Most modern guns have one or more mechanical devices or subsystems designed to reduce the likelihood of an inadvertent discharge. These subsystems are collectively known as "safeties." Generally, safeties can be either "active" or "passive." Today, we'll cover active safety systems—those that are intentionally activated and deactivated by the user. (Passive safety systems work without your direct intervention.) Safeties are generally located on the firearm in close proximity to the thumb or index finger of the shooting hand, which allows the user to engage or disengage the safety without disturbing his or her grip.
1. Sear-Blocking Safeties The sear is the action component of the firearm that holds the hammer or striker in the cocked position; when released, it permits firing. Some safeties work by preventing the sear's release until the user disengages the safety. Examples of sear-blocking safeties include the thumb safety on the M1911 Government Model and Browning Hi-Power pistols.
2. Trigger-Blocking Safeties The sliding tang safety on most break-action over/under shotguns is of the trigger-blocking safety type. On some break-action shotguns, the tang-mounted sliding trigger-blocking safety automatically resets to the "safe" position each time the gun is opened and closed.
Either of the above safeties will reliably prevent the gun from firing—IF the safety system is in proper working order. This may not always be the case with guns that are older, much-used, or that have been abused or neglected. Even in a new firearm, the engagement between the trigger and the sear or hammer, or between the sear and the hammer or firing pin, may be only about the thickness of a single credit card. Wear or improper trigger adjustment (either from the factory or, more commonly, from home gunsmithing) can sometimes reduce this slim margin to the point at which dropping the gun, or even closing the action briskly, can cause the trigger or sear to release even with the safety engaged. For this reason, some gunsmiths and firearm authorities consider a safety that solidly blocks the hammer or firing pin to be more secure than the other types of active safeties. This brings us to #3:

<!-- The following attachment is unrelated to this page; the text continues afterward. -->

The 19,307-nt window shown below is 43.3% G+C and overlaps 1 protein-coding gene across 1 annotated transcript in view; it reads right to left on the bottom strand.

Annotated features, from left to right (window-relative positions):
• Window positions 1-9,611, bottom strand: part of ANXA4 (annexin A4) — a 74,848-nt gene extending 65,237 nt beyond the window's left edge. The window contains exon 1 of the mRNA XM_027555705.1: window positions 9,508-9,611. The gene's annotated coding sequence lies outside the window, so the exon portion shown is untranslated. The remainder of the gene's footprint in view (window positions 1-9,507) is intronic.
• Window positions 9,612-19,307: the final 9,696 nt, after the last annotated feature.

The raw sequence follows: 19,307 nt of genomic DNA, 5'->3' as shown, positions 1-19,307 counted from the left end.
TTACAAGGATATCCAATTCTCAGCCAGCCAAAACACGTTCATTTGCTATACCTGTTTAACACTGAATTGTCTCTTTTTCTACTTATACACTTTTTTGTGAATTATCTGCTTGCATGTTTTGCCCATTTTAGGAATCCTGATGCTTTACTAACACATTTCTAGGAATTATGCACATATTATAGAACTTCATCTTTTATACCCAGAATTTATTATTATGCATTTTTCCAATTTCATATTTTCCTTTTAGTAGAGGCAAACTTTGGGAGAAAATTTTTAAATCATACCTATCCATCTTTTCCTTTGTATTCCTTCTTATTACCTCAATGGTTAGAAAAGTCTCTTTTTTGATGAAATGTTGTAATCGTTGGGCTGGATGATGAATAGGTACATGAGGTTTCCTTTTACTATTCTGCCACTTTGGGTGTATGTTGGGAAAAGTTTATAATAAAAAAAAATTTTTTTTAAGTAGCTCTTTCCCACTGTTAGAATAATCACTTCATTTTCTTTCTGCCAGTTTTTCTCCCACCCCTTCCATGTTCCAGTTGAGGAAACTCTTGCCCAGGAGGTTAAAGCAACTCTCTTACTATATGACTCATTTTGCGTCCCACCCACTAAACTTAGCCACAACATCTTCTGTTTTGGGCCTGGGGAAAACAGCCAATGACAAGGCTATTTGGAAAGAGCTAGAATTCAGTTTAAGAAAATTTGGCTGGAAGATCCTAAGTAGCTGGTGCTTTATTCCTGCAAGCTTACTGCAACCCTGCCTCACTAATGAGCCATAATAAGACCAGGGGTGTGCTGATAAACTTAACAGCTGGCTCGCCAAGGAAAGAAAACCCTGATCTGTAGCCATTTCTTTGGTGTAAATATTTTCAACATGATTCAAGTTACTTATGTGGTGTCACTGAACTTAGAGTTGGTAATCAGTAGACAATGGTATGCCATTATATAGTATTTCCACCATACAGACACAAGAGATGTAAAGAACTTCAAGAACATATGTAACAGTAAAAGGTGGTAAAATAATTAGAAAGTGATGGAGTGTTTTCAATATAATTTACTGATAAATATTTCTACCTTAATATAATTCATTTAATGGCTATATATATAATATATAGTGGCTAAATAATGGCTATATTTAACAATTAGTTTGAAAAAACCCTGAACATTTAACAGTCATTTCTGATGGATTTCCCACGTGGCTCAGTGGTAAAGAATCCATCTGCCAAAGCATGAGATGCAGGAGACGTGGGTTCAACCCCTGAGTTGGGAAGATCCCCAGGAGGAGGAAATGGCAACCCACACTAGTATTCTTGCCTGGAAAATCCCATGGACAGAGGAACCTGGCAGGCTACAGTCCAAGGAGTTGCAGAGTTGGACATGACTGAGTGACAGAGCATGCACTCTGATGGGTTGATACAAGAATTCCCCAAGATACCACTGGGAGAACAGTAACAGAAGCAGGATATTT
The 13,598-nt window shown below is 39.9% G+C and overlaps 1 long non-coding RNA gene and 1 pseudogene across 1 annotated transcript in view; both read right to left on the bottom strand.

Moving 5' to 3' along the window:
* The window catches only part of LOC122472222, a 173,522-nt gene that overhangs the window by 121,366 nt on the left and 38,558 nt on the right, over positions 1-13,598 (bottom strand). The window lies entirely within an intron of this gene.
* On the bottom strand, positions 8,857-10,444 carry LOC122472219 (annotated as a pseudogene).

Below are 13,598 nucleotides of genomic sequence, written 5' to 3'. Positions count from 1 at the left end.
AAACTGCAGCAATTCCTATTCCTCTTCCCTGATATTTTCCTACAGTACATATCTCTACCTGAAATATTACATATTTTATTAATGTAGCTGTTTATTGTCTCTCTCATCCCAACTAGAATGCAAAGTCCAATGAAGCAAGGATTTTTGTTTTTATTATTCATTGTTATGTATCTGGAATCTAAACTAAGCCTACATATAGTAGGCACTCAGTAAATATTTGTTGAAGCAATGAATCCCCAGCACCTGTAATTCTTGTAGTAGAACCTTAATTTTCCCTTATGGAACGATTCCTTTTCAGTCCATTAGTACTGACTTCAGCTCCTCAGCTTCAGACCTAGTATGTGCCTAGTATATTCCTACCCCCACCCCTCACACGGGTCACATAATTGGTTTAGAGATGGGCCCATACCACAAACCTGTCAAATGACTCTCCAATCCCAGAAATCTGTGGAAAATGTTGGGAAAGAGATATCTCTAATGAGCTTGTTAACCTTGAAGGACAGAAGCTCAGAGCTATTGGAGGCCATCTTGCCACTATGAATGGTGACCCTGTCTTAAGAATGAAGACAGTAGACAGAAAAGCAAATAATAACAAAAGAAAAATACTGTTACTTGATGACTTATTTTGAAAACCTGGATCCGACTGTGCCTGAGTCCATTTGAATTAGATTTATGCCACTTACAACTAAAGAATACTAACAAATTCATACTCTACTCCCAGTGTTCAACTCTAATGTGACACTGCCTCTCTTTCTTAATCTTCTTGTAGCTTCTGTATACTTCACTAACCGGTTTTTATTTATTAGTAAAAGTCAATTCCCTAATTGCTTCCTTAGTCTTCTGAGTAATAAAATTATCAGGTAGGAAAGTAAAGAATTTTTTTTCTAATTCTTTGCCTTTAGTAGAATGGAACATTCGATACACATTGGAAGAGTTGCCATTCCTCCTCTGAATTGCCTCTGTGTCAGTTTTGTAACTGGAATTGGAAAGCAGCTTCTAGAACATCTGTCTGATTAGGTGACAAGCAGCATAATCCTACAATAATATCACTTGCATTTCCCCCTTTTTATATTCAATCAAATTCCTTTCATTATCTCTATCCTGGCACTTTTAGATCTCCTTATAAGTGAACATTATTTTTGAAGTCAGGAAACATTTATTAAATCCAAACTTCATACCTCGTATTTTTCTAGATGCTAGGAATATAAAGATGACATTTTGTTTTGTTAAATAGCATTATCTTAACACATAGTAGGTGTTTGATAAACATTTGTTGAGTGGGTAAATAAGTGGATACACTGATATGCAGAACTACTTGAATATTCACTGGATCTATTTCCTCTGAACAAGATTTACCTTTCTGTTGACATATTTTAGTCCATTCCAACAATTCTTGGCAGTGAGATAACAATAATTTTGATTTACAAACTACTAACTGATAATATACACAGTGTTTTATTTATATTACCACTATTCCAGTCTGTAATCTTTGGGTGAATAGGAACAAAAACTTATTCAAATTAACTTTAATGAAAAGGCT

3. Hammer- or Firing-Pin-Blocking Safeties The swinging safety mounted on the bolt shroud of Winchester and Mauser bolt-action rifles retracts and locks the firing pin rearward, and thus is of the firing-pin blocking type.
It's good to know what type of active safety systems your current or potential gun has, and how it works, but it's also important to remember that active safety systems are mechanical devices that can fail. Furthermore, some guns do not have active safety systems at all. Double-action revolvers, for example, usually lack such systems as their long, heavy trigger pulls make an accidental discharge highly unlikely. This is why the very most important "active safety system" of all is #4:
4. Between Your Ears Your brain is the most critical "active safety system" there will ever be. When you follow the Three Rules of Gun Safety—and ensure that everyone around you does the same—if the mechanical devices that keep the firearm from discharging ever fail, injury can be avoided. So: ALWAYS keep the gun pointed in a safe direction. This means that even if the gun were to fire, it would not cause injury or damage. Common sense will dictate the safest direction, depending upon the circumstances. ALWAYS keep your finger off the trigger until you're ready to shoot. When holding a gun, rest your trigger finger outside the trigger guard alongside the gun. Until you are actually ready to fire, do not touch the trigger. ALWAYS keep the gun unloaded until ready to use. Unless the firearm is being kept in a state of readiness for personal protection, it should be unloaded. That said, never assume a firearm is unloaded, even if you unloaded it yourself. Treat all firearms as if they are loaded.